December 28: Paragon

December 28: It’s my birthday and so for me a time to remember my heroes in photography, and what better thing to do than to ensure that they are appropriately memorialised.

Ed van der Elsken is one, of course, who died on this date, but another is one whose work I first saw in the days when American, and a few British and French photographers, seemed to be the only ones in the universe—such was the the monopoly those nations held over photographic publication during my early teens, a period when heroes reigned.

Bruce Davidson (1955) Widow of Montmartre, double spread from 1958 Esquire magazine.

The pictures I saw appeared in one of the many photography magazine annuals to which my father subscribed and I also encountered them in Esquire, so they made a romantic impression which turned a young man’s fancy, and admiration.

Bruce Davidson (1956) Widow of Montmartre.

An old woman appears in these dark images; so sombre are they that all appear to have been made in the night hours. The setting is Paris, Montmartre in fact, of which I had childhood memories, and the photographer, I was later to discover, was a 22 year old American draftee posted as an Army photographer to Supreme Headquarters Allied Powers in Europe, on the outskirts of Paris. There, in an international army camp, he befriended a French soldier who invited him home for lunch with his mother. Walking down Rue Lepic he saw an old lady and his friend introduced them. The young photographer was Bruce Davidson.

As a birthday present to myself I have committed recent hours in augmenting his Wikipedia entry to one befitting such a photographer, significant historically, and to me.

Bruce Davidson (1956) Widow of Montmartre.

The copy in Esquire was brief and let the pictures do the talking:

Across the narrow rue Lepic from the Moulin de la Galette, up eight flights of stairs, under the thin roof of a Montmartre studio garret lived an old widow. She was the wife of Léon Fauché, an impressionist painter who was a close friend of Gauguin, Toulouse-Lautrec, and Renoir. Her husband died, leaving her with a small military pension and sixty paintings. Montmartre changed, but the widow stayed on. Each day she would go down to streets crowded with tourists seeking the past, and buy flowers to place under her husband’s self-portrait. Then at twilight, as the weakening evening rays made a shadowy symbol of a long-dead Paris through her studio window of the Moulin de la Galette, she was absorbed into darkness with her memories

Esquire October 1, 1958

It is apt that for this, among his first magazine stories, Davidson chose that most forsaken of creatures; the widow of a forgotten artist (though Léon Fauché was the organiser of the ‘Salon des Refusées’). The young photographer was to become a champion of the downtrodden, particularly in his diligent, long-term coverage of homeless, troubled teens, civil rights Freedom Riders and the tenement dwellers of East 100th Street. He photographed the latter on a large format camera, an unfamiliar instrument (the lens board appears in at least one of his wide-angle shots); and as a result faced both praise (from John Szarkowski) and criticism (from A. D. Coleman) for the resulting amalgam of document and art in his imagery.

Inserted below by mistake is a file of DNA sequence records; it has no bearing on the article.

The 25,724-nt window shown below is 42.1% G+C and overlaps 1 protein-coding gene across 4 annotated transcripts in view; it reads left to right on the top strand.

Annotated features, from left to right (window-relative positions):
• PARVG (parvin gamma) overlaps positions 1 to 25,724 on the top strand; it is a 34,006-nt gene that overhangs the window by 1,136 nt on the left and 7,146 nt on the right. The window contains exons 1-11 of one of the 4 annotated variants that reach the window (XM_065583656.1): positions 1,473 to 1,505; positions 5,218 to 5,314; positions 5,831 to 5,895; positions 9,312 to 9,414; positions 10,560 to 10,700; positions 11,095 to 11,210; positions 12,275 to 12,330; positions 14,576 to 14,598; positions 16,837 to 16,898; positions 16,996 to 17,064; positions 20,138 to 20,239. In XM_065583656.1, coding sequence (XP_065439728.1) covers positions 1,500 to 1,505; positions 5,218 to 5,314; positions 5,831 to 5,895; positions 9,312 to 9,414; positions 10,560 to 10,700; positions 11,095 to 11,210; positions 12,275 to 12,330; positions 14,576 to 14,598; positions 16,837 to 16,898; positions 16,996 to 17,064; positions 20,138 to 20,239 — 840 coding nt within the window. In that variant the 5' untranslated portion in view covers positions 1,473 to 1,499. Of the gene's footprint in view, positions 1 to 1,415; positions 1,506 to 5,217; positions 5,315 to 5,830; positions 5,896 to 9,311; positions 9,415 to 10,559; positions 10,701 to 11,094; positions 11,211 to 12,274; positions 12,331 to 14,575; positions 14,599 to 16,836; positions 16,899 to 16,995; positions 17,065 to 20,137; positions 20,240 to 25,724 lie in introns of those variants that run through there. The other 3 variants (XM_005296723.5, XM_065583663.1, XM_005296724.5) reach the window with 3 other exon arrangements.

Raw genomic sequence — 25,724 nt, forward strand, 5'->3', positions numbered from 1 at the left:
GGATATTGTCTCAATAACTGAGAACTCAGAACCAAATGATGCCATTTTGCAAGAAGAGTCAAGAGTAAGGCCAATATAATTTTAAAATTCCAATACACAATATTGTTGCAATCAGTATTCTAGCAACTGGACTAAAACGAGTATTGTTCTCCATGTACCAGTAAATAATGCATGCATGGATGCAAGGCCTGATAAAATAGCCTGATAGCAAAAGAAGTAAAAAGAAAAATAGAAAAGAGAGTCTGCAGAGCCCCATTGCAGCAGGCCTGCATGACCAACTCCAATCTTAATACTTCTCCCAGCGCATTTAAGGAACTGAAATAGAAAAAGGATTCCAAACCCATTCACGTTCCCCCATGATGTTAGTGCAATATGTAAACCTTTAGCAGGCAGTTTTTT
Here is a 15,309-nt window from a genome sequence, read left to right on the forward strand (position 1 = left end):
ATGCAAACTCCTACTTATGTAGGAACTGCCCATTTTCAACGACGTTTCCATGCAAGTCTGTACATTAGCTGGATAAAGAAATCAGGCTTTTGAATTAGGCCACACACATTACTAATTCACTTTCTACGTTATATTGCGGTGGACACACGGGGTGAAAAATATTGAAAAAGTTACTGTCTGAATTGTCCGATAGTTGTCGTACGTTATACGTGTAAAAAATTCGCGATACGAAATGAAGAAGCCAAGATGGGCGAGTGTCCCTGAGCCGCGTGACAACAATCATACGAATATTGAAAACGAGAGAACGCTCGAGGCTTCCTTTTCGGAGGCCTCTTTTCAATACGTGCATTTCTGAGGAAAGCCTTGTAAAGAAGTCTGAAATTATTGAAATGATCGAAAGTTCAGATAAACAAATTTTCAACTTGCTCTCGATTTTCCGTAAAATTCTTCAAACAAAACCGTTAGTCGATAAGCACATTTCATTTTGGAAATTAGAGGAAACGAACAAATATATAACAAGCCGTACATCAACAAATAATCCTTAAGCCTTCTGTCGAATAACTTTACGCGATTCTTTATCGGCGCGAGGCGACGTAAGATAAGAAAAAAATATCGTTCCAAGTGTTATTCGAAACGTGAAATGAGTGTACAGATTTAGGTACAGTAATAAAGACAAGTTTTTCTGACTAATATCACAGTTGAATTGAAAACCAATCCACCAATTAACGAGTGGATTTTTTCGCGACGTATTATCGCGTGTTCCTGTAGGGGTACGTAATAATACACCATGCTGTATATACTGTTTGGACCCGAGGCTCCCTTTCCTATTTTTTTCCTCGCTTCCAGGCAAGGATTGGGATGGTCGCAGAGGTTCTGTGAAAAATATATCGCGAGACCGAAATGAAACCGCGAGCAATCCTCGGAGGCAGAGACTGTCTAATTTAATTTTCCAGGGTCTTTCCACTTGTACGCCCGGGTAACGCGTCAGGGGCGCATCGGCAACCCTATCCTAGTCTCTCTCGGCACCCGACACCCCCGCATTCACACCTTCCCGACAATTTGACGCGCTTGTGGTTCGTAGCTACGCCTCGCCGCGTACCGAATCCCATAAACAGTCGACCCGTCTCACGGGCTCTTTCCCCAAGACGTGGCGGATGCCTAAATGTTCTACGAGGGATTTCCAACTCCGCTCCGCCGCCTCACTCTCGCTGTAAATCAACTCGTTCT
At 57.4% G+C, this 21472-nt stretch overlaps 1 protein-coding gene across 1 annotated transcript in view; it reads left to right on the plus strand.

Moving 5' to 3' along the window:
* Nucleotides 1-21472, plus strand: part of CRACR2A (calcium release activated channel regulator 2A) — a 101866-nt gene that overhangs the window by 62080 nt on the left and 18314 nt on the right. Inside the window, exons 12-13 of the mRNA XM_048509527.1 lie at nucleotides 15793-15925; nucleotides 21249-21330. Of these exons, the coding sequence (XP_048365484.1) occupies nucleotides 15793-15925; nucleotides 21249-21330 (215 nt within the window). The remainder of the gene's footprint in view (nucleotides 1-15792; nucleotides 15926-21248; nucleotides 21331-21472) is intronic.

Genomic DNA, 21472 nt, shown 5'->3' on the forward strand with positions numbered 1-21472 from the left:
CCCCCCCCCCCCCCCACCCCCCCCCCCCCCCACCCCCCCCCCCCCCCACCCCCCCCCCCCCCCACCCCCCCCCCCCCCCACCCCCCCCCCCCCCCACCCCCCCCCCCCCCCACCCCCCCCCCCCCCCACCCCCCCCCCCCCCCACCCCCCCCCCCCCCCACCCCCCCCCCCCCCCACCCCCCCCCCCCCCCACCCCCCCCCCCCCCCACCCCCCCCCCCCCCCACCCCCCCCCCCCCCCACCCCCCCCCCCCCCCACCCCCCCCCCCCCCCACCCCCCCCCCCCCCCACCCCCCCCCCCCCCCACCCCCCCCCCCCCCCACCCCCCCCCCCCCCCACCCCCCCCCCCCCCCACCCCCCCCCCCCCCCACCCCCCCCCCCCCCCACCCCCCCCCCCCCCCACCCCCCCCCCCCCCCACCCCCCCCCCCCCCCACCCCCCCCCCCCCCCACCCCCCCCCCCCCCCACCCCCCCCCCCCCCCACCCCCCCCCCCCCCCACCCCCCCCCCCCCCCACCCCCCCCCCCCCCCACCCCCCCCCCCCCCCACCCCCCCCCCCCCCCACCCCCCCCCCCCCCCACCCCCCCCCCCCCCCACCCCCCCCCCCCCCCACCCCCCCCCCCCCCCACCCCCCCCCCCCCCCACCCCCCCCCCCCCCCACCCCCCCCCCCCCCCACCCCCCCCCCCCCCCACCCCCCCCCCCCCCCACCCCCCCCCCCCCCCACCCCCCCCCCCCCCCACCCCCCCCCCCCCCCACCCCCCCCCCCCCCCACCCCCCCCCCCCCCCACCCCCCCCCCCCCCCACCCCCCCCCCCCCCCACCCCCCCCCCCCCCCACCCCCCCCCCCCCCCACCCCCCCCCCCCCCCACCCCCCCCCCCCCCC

It is propitious then, that Widow is treated with a cotton-wool soft focus, perhaps originally intended to refer to the Impressionist milieu of the subject’s past, but clearly, it is intentionally ‘arty’ and at the same time nostalgic. Madame Fauché appears in public like a wraith, unseen by the lovers or crying children in Steinlen Park who, for her, are poignant mementos.

Bruce Davidson (1956) Widow of Montmartre

The series brought about a friendship with Henri Cartier-Bresson, and entrée into Magnum Photos agency, and a huge boost to a magnificent career;

And that is the work I showed Cartier-Bresson when I met him. It took a couple of weeks, Magnum said “well, he is not here, bla bla, next week, bla bla…”. When I finally met him, he looked at the contact sheets, the prints as well, but primarily the contact sheets.

It is Davidson’s approach to printing, “dark like a Degas bronze” and his counterintuitive choice of a large-format camera that has most influenced my own photography…dare I include an example? Well, it’s my birthday…

James McArdle (1991) Philomena

In this extended interview in which he gives away insights into using such a camera, about the ‘Decisive Mood’ (his take on the ‘Decisive Moment’), and the environmental portrait, he says;

Yes, one of the reasons I chose to use what would be regarded as an old–fashioned view camera on a tripod, with a flash, was that I felt it dignified the act of photography. I was eye–to–eye, face–to–face with the subject. The only thing that connected me to a camera was the little cable release, but I was really looking into the eyes of my subject. The environment was also important; what surrounded them was part of the picture, too. It was part of their expression. If the wall had a picture on it or a birdcage or nothing, it said something about them.

An Outsider on the Inside: David S. Spivak interviews Bruce Davidson Jun 19, 2016

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